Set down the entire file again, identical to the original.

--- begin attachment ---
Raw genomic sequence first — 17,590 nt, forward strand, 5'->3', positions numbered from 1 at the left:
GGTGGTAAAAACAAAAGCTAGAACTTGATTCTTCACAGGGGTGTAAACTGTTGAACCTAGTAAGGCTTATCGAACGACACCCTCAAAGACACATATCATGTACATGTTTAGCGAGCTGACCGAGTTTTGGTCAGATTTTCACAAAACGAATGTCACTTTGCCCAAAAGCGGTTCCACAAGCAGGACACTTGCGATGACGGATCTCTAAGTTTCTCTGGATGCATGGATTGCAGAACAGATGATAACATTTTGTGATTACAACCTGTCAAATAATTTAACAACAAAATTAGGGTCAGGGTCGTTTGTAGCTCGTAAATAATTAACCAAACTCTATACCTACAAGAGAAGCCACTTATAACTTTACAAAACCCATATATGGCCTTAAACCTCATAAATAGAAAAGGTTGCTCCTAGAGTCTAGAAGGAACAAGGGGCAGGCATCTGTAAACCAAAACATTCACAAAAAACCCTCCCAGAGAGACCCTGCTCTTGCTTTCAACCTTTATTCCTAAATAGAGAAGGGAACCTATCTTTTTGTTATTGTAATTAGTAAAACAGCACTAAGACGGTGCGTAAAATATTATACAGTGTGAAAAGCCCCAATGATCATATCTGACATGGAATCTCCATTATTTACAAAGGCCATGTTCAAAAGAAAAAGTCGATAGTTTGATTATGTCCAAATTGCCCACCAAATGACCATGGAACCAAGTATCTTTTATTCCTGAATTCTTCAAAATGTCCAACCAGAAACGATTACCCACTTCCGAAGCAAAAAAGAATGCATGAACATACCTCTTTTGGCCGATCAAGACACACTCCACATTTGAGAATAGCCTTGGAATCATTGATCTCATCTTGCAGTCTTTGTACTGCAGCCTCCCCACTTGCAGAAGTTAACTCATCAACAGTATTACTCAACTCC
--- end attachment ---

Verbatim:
Raw genomic sequence first — 17,590 nt, forward strand, 5'->3', positions numbered from 1 at the left:
GGTGGTAAAAACAAAAGCTAGAACTTGATTCTTCACAGGGGTGTAAACTGTTGAACCTAGTAAGGCTTATCGAACGACACCCTCAAAGACACATATCATGTACATGTTTAGCGAGCTGACCGAGTTTTGGTCAGATTTTCACAAAACGAATGTCACTTTGCCCAAAAGCGGTTCCACAAGCAGGACACTTGCGATGACGGATCTCTAAGTTTCTCTGGATGCATGGATTGCAGAACAGATGATAACATTTTGTGATTACAACCTGTCAAATAATTTAACAACAAAATTAGGGTCAGGGTCGTTTGTAGCTCGTAAATAATTAACCAAACTCTATACCTACAAGAGAAGCCACTTATAACTTTACAAAACCCATATATGGCCTTAAACCTCATAAATAGAAAAGGTTGCTCCTAGAGTCTAGAAGGAACAAGGGGCAGGCATCTGTAAACCAAAACATTCACAAAAAACCCTCCCAGAGAGACCCTGCTCTTGCTTTCAACCTTTATTCCTAAATAGAGAAGGGAACCTATCTTTTTGTTATTGTAATTAGTAAAACAGCACTAAGACGGTGCGTAAAATATTATACAGTGTGAAAAGCCCCAATGATCATATCTGACATGGAATCTCCATTATTTACAAAGGCCATGTTCAAAAGAAAAAGTCGATAGTTTGATTATGTCCAAATTGCCCACCAAATGACCATGGAACCAAGTATCTTTTATTCCTGAATTCTTCAAAATGTCCAACCAGAAACGATTACCCACTTCCGAAGCAAAAAAGAATGCATGAACATACCTCTTTTGGCCGATCAAGACACACTCCACATTTGAGAATAGCCTTGGAATCATTGATCTCATCTTGCAGTCTTTGTACTGCAGCCTCCCCACTTGCAGAAGTTAACTCATCAACAGTATTACTCAACTCC